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The Moscow Times, May 31, 2002

A Forum Argues Over Russia's Place

By Gregory Feifer

Experts gathering Thursday on the heels of three major international summits said the West's leading policymaking institutions must include Russia in a broad strategic framework if they want to successfully tackle the top global priority: terrorism. Despite that general consensus, there was stark disagreement on specifics at the two-day conference on Euro-Atlantic integration, organized by the Washington-based Euro-Atlantic Institute of International Integration Studies.

Robert Hunter, former U.S. ambassador to NATO, said Russia had made a "fundamentally important grand strategic decision" to engage with Western institutions since Sept. 11. "That's something we in the West must honor so that the differences of the past will be erased," he said.

Hunter said the arms treaty signed by Presidents Vladimir Putin and George W. Bush and the Rome treaty boosting Russia's cooperation with NATO are steps in the right direction, "opening the perspective on the 21st century."

Sergei Rogov, director of Moscow's Institute for U.S. and Canada Studies, agreed. "Maybe one of the reasons why [integration] failed in the 1990s was that we didn't have a common enemy," he said, speaking about the threat of terrorists. But the economic agenda should get top priority, he said.

Strobe Talbott, head of Washington's Brookings Institution and Russia policy chief in President Bill Clinton's administration, said the progress made in recent weeks in the Russia-NATO relationship was a continuation of a path established in the 1990s, before the two sides fell out over NATO's bombing of Yugoslavia in 1999.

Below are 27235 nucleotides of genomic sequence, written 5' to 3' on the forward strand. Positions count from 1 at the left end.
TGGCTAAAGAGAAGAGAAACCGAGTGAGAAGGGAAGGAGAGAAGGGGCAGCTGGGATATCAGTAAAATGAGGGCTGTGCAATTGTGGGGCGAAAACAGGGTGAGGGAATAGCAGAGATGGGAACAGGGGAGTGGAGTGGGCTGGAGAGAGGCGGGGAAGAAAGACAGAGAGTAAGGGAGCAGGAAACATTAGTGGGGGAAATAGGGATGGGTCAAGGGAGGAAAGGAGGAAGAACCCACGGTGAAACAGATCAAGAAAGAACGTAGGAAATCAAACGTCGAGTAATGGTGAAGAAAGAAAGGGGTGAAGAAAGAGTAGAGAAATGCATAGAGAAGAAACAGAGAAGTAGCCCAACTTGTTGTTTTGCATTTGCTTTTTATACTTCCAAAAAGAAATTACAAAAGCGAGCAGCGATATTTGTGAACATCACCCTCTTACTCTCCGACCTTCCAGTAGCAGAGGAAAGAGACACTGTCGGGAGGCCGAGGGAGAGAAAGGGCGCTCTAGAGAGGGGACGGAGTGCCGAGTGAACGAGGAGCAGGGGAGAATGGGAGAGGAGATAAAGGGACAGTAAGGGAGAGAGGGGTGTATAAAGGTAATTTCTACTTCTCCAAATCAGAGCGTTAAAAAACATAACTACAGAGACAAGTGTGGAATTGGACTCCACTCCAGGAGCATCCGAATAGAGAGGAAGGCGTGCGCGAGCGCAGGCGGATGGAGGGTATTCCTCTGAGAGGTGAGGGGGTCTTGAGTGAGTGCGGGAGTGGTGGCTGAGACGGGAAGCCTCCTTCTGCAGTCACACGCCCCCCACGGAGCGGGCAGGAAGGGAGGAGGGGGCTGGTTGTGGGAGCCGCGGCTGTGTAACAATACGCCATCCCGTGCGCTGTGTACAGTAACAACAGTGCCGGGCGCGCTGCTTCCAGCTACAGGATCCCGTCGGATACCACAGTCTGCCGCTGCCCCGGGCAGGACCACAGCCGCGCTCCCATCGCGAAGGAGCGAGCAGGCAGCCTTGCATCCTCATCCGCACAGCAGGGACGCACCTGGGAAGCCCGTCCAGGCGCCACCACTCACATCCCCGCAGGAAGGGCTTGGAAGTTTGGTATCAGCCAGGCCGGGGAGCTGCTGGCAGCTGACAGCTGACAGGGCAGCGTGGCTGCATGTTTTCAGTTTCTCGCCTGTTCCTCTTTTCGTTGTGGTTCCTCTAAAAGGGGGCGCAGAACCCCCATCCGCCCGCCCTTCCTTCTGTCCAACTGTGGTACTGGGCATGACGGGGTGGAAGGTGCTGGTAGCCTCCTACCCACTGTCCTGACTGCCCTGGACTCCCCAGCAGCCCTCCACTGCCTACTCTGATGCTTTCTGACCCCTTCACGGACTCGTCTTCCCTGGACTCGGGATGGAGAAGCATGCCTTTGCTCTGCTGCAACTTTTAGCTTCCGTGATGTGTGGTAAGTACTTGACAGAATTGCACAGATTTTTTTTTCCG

"I've been struck by the amnesia of commentators," he said in a video linkup from Washington. "But I understand the need for the [U.S. and Russian] administrations to emphasize what's new."

Most Russian participants conceded that Russia had no choice but to integrate. Deputy State Duma Speaker Vladimir Lukin said there were "endless debates and very big differences" concerning integration, but that "a choice must be made. My choice is that Russia should be part of a Euro-Atlantic civilization no less than the United States."

Lukin said Russia's decade-long policy of trying to balance U.S. power by advocating a multipolar world and seeking cooperation with states like China and Iran had led nowhere. "What dividends did we get? None that I can see."

But Lukin went on to question Western arguments for integration. He said NATO will become increasingly useless in the future and that Russia should strive to become an "organic 21st-century power," as China is doing.

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Russia - US Relations

The Moscow Times, May 31, 2002

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